In conclusion, musicians' focal dystonia is a significant and potentially career-ending neurological condition of which physiatrists and other performing arts medicine clinicians should be aware. Pathology has been identified in the somatosensory cortex, and in the motor cortex and basal ganglia. Although advances have been made in the elucidating some of the pathologic changes in focal dystonia, better understanding is needed. Current treatments such as retraining, splinting, oral medications, and botulinum toxin injections are limited. Therefore, the ultimate goal for focal dystonia is to prevent this disabling disorder of instrumental musicians.

  19. Partial (focal) seizure

    MedlinePlus

    ... Jacksonian seizure; Seizure - partial (focal); Temporal lobe seizure; Epilepsy - partial seizures ... Abou-Khalil BW, Gallagher MJ, Macdonald RL. Epilepsies. In: Daroff ... Practice . 7th ed. Philadelphia, PA: Elsevier; 2016:chap 101. ...

  20. A c-di-GMP Effector System Controls Cell Adhesion by Inside-Out Signaling and Surface Protein Cleavage

    PubMed Central

    Newell, Peter D.; Boyd, Chelsea D.; Sondermann, Holger; O'Toole, George A.

    2011-01-01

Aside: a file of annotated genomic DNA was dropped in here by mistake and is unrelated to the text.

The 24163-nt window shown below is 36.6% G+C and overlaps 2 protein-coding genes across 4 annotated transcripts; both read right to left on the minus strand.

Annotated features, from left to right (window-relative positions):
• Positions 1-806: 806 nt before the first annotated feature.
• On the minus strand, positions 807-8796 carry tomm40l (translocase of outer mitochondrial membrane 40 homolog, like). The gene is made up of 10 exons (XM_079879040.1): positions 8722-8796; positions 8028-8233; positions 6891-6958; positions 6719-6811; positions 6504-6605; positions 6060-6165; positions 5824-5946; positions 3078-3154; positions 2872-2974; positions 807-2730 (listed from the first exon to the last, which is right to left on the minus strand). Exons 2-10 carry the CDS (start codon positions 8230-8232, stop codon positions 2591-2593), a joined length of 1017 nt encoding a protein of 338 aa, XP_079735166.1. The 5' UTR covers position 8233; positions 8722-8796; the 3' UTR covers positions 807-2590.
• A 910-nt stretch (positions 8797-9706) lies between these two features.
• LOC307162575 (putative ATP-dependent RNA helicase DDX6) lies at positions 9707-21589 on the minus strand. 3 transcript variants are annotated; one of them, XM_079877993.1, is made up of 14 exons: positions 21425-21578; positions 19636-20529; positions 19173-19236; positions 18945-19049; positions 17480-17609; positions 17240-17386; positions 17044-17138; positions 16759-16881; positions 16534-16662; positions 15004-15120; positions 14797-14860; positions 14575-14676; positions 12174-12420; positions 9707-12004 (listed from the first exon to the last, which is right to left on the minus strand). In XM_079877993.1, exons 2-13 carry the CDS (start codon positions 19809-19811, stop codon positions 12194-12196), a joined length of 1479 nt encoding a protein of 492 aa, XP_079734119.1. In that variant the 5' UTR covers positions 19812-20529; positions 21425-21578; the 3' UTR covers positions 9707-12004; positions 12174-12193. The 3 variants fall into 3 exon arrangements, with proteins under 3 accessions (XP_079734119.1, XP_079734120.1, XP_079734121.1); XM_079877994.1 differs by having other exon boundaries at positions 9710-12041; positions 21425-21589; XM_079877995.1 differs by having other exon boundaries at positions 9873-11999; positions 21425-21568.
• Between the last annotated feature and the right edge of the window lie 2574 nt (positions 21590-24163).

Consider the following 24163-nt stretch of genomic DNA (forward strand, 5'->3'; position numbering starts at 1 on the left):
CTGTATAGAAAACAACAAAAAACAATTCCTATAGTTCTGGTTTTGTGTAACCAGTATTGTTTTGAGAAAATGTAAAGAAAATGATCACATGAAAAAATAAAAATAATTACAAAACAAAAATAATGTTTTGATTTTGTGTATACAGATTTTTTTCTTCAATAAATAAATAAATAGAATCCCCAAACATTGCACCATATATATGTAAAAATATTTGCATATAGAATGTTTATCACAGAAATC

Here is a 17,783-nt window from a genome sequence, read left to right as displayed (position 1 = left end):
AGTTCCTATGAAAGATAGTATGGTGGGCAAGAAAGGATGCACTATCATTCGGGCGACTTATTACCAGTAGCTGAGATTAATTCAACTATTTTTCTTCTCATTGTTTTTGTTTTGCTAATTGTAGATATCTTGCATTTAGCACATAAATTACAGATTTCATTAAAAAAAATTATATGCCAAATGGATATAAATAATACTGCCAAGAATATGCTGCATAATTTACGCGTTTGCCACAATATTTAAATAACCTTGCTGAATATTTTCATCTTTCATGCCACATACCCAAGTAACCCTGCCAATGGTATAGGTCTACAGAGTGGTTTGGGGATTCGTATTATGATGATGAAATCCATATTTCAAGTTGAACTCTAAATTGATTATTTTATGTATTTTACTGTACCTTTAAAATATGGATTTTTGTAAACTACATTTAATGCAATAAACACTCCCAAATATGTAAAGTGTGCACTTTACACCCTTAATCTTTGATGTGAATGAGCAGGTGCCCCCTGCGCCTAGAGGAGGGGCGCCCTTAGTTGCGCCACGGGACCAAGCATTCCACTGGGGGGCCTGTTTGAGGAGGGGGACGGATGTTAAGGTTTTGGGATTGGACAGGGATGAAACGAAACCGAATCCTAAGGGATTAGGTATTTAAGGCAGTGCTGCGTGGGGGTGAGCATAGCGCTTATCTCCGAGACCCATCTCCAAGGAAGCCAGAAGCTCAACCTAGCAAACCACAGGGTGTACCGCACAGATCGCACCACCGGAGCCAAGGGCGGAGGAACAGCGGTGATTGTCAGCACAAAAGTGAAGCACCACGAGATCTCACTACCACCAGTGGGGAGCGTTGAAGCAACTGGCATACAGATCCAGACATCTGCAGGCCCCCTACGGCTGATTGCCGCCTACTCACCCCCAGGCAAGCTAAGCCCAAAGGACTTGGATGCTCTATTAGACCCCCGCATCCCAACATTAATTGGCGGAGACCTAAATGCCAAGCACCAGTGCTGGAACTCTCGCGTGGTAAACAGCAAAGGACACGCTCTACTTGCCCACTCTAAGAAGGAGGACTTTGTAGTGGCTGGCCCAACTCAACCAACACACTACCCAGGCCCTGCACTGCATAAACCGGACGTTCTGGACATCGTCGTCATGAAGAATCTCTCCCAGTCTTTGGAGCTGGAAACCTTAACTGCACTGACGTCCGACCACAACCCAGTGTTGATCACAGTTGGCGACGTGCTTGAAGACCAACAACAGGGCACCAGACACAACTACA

In Pseudomonas fluorescens Pf0-1 the availability of inorganic phosphate (Pi) is an environmental signal that controls biofilm formation through a cyclic dimeric GMP (c-di-GMP) signaling pathway. In low Pi conditions, a c-di-GMP phosphodiesterase (PDE) RapA is expressed, depleting cellular c-di-GMP and causing the loss of a critical outer-membrane adhesin LapA from the cell surface. This response involves an inner membrane protein LapD, which binds c-di-GMP in the cytoplasm and exerts a periplasmic output promoting LapA maintenance on the cell surface. Here we report how LapD differentially controls maintenance and release of LapA: c-di-GMP binding to LapD promotes interaction with and inhibition of the periplasmic protease LapG, which targets the N-terminus of LapA. We identify conserved amino acids in LapA required for cleavage by LapG. Mutating these residues in chromosomal lapA inhibits LapG activity in vivo, leading to retention of the adhesin on the cell surface. Mutations with defined effects on LapD's ability to control LapA localization in vivo show concomitant effects on c-di-GMP-dependent LapG inhibition in vitro. To establish the physiological importance of the LapD-LapG effector system, we track cell attachment and LapA protein localization during Pi starvation. Under this condition, the LapA adhesin is released from the surface of cells and biofilms detach from the substratum. This response requires c-di-GMP depletion by RapA, signaling through LapD, and proteolytic cleavage of LapA by LapG. These data, in combination with the companion study by Navarro et al. presenting a structural analysis of LapD's signaling mechanism, give a detailed description of a complete c-di-GMP control circuit—from environmental signal to molecular output. They describe a novel paradigm in bacterial signal transduction: regulation of a periplasmic enzyme by an inner membrane signaling protein that binds a cytoplasmic second messenger. PMID:21304920